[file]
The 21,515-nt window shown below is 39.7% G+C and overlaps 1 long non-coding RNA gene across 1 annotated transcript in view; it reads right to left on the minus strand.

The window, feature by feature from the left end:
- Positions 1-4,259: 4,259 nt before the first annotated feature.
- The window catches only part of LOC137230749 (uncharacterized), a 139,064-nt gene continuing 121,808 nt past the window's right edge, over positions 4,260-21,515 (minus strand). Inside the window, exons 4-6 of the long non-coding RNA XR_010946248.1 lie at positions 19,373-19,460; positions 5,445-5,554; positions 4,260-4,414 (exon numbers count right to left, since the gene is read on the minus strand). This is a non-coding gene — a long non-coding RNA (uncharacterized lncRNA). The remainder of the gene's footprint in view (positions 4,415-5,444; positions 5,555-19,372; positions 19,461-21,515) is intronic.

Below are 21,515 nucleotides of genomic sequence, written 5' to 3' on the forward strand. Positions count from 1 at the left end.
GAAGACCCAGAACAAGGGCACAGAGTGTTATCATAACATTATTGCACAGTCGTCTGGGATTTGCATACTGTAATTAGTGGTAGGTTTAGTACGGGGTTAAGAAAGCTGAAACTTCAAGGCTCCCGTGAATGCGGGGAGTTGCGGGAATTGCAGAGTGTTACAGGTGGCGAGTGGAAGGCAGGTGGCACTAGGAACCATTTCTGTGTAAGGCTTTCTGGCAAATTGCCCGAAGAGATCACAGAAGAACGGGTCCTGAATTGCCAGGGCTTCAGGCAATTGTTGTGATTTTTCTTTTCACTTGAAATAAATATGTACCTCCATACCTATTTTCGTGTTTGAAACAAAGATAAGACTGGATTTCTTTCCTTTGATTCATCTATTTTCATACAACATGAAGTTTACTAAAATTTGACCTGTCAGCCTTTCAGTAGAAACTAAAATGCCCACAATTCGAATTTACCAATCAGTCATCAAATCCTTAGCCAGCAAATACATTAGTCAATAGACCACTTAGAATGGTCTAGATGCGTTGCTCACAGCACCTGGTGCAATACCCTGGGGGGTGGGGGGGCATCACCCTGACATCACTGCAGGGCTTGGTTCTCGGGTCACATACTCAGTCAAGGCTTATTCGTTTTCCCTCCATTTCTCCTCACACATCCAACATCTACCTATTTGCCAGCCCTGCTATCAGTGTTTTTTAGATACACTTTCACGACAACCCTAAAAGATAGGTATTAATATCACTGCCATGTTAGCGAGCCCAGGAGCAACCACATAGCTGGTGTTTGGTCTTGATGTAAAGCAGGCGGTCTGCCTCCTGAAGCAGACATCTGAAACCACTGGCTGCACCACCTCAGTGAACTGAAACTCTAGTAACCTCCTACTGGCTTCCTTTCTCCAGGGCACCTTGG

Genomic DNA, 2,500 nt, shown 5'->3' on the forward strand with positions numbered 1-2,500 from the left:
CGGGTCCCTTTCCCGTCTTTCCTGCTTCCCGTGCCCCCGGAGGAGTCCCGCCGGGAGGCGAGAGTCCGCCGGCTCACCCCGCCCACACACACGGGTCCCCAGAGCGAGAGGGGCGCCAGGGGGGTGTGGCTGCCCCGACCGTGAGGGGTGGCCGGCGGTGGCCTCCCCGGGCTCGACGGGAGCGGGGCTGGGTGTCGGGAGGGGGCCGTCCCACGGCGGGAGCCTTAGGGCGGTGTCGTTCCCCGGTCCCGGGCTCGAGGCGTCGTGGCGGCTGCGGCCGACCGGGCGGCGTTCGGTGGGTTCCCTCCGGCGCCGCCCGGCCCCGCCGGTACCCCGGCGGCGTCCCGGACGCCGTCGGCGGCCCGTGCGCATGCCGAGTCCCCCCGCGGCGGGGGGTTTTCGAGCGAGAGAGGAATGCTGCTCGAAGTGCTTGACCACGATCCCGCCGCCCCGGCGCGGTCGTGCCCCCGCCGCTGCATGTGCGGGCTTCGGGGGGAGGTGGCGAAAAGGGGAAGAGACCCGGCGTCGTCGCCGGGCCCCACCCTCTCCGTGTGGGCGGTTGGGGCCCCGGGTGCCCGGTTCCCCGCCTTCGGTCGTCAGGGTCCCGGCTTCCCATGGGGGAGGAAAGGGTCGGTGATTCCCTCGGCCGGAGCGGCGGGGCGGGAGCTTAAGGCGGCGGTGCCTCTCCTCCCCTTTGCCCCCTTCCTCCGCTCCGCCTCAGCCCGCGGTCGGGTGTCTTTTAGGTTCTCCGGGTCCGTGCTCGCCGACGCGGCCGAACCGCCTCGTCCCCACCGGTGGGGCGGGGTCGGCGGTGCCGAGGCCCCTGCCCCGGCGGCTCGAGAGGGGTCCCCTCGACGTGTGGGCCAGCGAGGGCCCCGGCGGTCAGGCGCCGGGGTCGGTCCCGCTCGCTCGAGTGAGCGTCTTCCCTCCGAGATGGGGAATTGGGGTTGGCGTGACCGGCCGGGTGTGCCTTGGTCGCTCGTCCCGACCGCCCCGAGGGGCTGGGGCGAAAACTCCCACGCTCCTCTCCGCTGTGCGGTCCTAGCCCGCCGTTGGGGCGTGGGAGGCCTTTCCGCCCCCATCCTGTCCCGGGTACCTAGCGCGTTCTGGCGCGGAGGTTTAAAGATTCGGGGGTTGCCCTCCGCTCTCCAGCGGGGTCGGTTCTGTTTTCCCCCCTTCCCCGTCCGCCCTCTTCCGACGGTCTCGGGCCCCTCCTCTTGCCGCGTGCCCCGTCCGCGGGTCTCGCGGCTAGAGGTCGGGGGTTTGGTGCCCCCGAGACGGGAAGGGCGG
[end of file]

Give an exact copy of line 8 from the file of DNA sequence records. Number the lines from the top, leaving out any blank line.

CGGGTCCCTTTCCCGTCTTTCCTGCTTCCCGTGCCCCCGGAGGAGTCCCGCCGGGAGGCGAGAGTCCGCCGGCTCACCCCGCCCACACACACGGGTCCCCAGAGCGAGAGGGGCGCCAGGGGGGTGTGGCTGCCCCGACCGTGAGGGGTGGCCGGCGGTGGCCTCCCCGGGCTCGACGGGAGCGGGGCTGGGTGTCGGGAGGGGGCCGTCCCACGGCGGGAGCCTTAGGGCGGTGTCGTTCCCCGGTCCCGGGCTCGAGGCGTCGTGGCGGCTGCGGCCGACCGGGCGGCGTTCGGTGGGTTCCCTCCGGCGCCGCCCGGCCCCGCCGGTACCCCGGCGGCGTCCCGGACGCCGTCGGCGGCCCGTGCGCATGCCGAGTCCCCCCGCGGCGGGGGGTTTTCGAGCGAGAGAGGAATGCTGCTCGAAGTGCTTGACCACGATCCCGCCGCCCCGGCGCGGTCGTGCCCCCGCCGCTGCATGTGCGGGCTTCGGGGGGAGGTGGCGAAAAGGGGAAGAGACCCGGCGTCGTCGCCGGGCCCCACCCTCTCCGTGTGGGCGGTTGGGGCCCCGGGTGCCCGGTTCCCCGCCTTCGGTCGTCAGGGTCCCGGCTTCCCATGGGGGAGGAAAGGGTCGGTGATTCCCTCGGCCGGAGCGGCGGGGCGGGAGCTTAAGGCGGCGGTGCCTCTCCTCCCCTTTGCCCCCTTCCTCCGCTCCGCCTCAGCCCGCGGTCGGGTGTCTTTTAGGTTCTCCGGGTCCGTGCTCGCCGACGCGGCCGAACCGCCTCGTCCCCACCGGTGGGGCGGGGTCGGCGGTGCCGAGGCCCCTGCCCCGGCGGCTCGAGAGGGGTCCCCTCGACGTGTGGGCCAGCGAGGGCCCCGGCGGTCAGGCGCCGGGGTCGGTCCCGCTCGCTCGAGTGAGCGTCTTCCCTCCGAGATGGGGAATTGGGGTTGGCGTGACCGGCCGGGTGTGCCTTGGTCGCTCGTCCCGACCGCCCCGAGGGGCTGGGGCGAAAACTCCCACGCTCCTCTCCGCTGTGCGGTCCTAGCCCGCCGTTGGGGCGTGGGAGGCCTTTCCGCCCCCATCCTGTCCCGGGTACCTAGCGCGTTCTGGCGCGGAGGTTTAAAGATTCGGGGGTTGCCCTCCGCTCTCCAGCGGGGTCGGTTCTGTTTTCCCCCCTTCCCCGTCCGCCCTCTTCCGACGGTCTCGGGCCCCTCCTCTTGCCGCGTGCCCCGTCCGCGGGTCTCGCGGCTAGAGGTCGGGGGTTTGGTGCCCCCGAGACGGGAAGGGCGG